More than 50% of the global population has been estimated to be infected with Helicobacter pylori (H. pylori). Socioeconomic conditions and ethnicity influence H. pylori infection1,2,3.

The H. pylori infection rate is relatively higher in China, and the infection is more frequently observed in the countryside than in urban areas.

H. pylori is the primary cause in most cases of peptic ulcer disease (PUD), gastric cancer, and gastric mucosa-associated lymphoid tissue lymphoma (MALT). It has also been reported to cause functional dyspepsia, iron deficiency anemia, and neurodegenerative disease4.

Successful H. pylori eradication therapy can usually prevent the relapse of PUD and reduce corresponding complications even after stopping all treatments. In a previous study in which early gastric cancer was treated endoscopically, the risk of metachronous gastric neoplasms was found to decrease after H. pylori eradication5. H. pylori eradication could significantly decrease the risk of gastric cancer and prevent its occurrence, especially in patients with early-stage H. pylori infection6,7.

The eradication rates of H. pylori have been decreasing every year. Several studies have shown the eradication rates to be 75%5,8. Resistances to antibiotics, particularly clarithromycin, is the crucial factor affecting H. pylori eradication therapy9,10. The clarithromycin resistance rate has been found to be up to 50% in China11. There are regional differences for resistance rate to clarithromycin. Another literature reported that the resistance rate to clarithromycin was 17.76% in Jiaxing City of China12. However, H. pylori culture is time-consuming, difficult, and expensive and has a low positive rate. To our knowledge, few studies have been conducted on the clinical factors affecting the eradication therapy in China. We aimed to analyze the clinical factors associated with the initial eradication therapy and to explore possible solutions.

Materials and methods


In total, 264 outpatients aged 18–70 years with current H. pylori-associated chronic gastritis and PUD diagnosed between January and December 2015 were chosen for the present study. The majority of the patients were from rural areas.

The exclusion criteria were as follows:

  1. (1)

    A history of gastrectomy.

  2. (2)

    The presence of gastric cancer.

  3. (3)

    Receipt of any antibiotics, bismuth compounds, or proton pump inhibitors (PPI) within 1 year before the study and prior H. pylori eradication.

  4. (4)

    The presence of chronic renal failure, hepatic disease, congestive heart failure, or human immunodeficiency virus (HIV) infection.

  5. (5)

    Pregnancy or lactation.

  6. (6)

    Inability to follow up.


All the patients were divided into three groups: ECA, RCA, and RCM (R: 20 mg rabeprazole, E: 40 mg esomeprazole, C: 0.5 g clarithromycin, A: 1.0 g amoxicillin, and M: 0.4 g metronidazole). PPI were administered before breakfast and dinner, and antibiotics were administered after breakfast and dinner. The patients were treated for 14 days and followed up for 1 year.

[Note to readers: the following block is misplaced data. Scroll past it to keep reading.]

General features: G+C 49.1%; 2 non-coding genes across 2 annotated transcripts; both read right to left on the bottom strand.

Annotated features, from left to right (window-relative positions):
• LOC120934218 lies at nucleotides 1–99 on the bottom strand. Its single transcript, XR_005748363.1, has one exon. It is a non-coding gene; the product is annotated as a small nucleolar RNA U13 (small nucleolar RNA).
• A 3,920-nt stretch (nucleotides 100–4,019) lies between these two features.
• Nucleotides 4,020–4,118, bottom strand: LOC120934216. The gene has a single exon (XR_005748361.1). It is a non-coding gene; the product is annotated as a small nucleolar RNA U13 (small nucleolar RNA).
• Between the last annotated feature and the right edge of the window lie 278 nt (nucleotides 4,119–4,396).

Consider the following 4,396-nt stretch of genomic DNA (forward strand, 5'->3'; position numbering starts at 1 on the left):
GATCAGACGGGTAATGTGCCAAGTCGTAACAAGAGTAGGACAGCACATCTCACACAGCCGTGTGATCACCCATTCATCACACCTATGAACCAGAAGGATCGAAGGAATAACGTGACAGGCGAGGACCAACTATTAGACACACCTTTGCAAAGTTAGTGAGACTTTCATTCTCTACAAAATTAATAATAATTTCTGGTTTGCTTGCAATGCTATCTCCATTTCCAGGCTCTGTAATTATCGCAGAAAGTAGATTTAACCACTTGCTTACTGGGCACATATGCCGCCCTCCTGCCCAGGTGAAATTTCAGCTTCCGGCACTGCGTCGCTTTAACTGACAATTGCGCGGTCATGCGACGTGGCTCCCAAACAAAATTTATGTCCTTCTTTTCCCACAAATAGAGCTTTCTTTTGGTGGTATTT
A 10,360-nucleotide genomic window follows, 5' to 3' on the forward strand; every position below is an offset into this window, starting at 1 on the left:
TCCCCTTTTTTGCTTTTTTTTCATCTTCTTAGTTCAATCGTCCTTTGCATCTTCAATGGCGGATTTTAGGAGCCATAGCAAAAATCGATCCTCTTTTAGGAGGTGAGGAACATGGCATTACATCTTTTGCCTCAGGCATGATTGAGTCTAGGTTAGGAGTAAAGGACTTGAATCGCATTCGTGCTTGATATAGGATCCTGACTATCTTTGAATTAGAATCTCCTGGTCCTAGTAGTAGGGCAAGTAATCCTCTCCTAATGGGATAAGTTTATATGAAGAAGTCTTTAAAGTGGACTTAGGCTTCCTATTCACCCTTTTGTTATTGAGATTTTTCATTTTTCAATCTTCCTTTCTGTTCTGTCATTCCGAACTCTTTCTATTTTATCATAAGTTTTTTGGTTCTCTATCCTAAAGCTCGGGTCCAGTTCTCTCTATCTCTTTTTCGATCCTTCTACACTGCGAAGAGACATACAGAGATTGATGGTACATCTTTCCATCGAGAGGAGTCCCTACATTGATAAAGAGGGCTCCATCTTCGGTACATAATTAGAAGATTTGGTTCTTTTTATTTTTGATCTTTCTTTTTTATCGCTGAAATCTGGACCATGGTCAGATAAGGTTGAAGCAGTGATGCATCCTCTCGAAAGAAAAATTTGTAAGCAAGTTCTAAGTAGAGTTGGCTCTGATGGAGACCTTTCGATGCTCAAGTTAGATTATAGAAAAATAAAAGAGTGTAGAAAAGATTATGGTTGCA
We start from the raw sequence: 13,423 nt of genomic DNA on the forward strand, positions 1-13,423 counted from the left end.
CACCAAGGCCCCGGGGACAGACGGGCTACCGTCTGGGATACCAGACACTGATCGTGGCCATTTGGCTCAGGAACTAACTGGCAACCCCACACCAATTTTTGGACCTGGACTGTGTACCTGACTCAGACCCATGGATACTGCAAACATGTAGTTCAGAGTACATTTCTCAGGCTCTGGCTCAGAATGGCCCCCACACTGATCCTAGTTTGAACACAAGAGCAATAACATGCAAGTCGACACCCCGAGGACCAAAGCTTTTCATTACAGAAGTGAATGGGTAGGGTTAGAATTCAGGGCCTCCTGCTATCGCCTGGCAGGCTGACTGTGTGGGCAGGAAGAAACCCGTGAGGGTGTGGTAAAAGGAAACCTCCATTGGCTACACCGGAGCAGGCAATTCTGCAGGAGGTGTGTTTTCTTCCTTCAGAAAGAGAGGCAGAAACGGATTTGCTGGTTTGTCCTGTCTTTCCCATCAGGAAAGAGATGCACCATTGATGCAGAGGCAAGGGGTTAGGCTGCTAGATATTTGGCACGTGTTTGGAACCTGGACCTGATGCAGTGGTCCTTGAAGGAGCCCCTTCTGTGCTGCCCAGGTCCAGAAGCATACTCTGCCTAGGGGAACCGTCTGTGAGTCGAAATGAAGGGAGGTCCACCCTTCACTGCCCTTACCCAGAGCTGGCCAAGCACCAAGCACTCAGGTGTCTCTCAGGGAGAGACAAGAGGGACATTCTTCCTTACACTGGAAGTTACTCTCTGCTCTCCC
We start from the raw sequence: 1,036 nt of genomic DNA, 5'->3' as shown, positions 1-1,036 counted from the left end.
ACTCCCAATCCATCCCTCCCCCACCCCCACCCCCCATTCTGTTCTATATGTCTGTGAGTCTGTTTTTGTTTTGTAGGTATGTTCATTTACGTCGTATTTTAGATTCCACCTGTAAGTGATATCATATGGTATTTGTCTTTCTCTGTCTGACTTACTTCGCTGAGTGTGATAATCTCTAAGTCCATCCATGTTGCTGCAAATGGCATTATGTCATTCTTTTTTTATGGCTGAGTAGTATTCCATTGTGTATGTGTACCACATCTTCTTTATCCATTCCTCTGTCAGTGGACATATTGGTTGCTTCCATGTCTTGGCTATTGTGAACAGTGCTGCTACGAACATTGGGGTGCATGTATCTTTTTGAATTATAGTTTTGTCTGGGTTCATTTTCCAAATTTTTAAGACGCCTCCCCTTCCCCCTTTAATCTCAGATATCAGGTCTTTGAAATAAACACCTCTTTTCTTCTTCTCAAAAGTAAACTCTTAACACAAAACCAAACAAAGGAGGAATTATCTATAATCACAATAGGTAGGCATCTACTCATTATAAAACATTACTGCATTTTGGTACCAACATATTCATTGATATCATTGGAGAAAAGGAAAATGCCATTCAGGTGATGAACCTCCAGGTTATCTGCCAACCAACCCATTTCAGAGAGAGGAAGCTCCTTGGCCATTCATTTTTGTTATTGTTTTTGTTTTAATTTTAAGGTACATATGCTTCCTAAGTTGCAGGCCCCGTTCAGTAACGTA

H. pylori was detected by the 14C-urea breath test (14C-UBT)13 using the 14C-urea breath machine (Shenzhen Haidewei Technology Co. Ltd., Shenzhen, China) before and 4 weeks after treatment. The cut-off value of the 14C-UBT was 100 dpm/mmol CO2. Clinical data were then collected.

The study was conducted at the First Affiliated Hospital of Guangxi University of Science and Technology, Liuzhou, China. The hospital is a tertiary care center. All experimental protocols were approved by the ethics and research committees of the First Affiliated Hospital of Guangxi University of Science and Technology. All methods were performed in accordance with the relevant guidelines and regulations from the Maastricht IV/Florence Consensus Report14. Informed consent was obtained from all the participants.

Statistical analysis

Descriptive statistics were mean ± standard deviation (SD) for age and chi-squared or Fisher’s exact test for rates. Independent factors that may have been associated with successful eradication were assessed using multiple logistic regression analysis. The following variables were analyzed as independent factors: sex, age, lesion characteristics, and treatment groups. p values < 0.05 were thought to be statistically significant. All analyses were performed using IBM SPSS 19.0.


The clinical characteristics are presented in Table 1. The mean age of the patients was 44 ± 12 years (male: female, 3.2:1).

Table 1 Clinical characteristics of study subjects.

All eradication rates were analyzed per protocol because the patients who had completed the therapy were investigated. The eradication rates by age group were 75%, 47%, 83%, 85%, and 100% for < 30, 30–39, 40–49, 50–59, and ≥ 60-year-old patients, respectively. The eradication rate was the lowest in 30–39-year-old patients and the highest ≥ 60-year-old patients (47% vs. 100%, Fig. 1). The eradication rate in ≥ 40-year-old patients was higher than that in < 40-year-old patients, even after adjusting for other factors [odds ratio (OR) 4.58, p = 0.003, Table 2].

Figure 1
figure 1

Eradication rates in the initial eradication therapy based on age group.

Table 2 Factors associated with H. pylori eradication.

The eradication rates by lesion characteristics were 77%, 60%, 79%, and 71% for patients with chronic gastritis, gastric ulcers, duodenal ulcers, and both gastric and duodenal ulcers, respectively. The eradication rate in patients with duodenal ulcers was higher than that in patients with gastric ulcers (79% vs. 60%, p < 0.05). Moreover, the eradication rate was similar between males and females (76% vs. 74%, p = 0.68). The eradication rate did not differ significantly between the ECA and RCA groups (85% vs. 82%, p = 0.542). The eradication rates in the ECA (85%) and RCA (82%) groups were significantly higher than that in the RCM group (60%) (p = 0.007 and 0.036, respectively) (Table 1).

The incidence of adverse events was 9.5% (95% CI 0.7–18.3). Diarrhea and taste perversion were commonly observed. None of the patients discontinued the therapy because of adverse effects.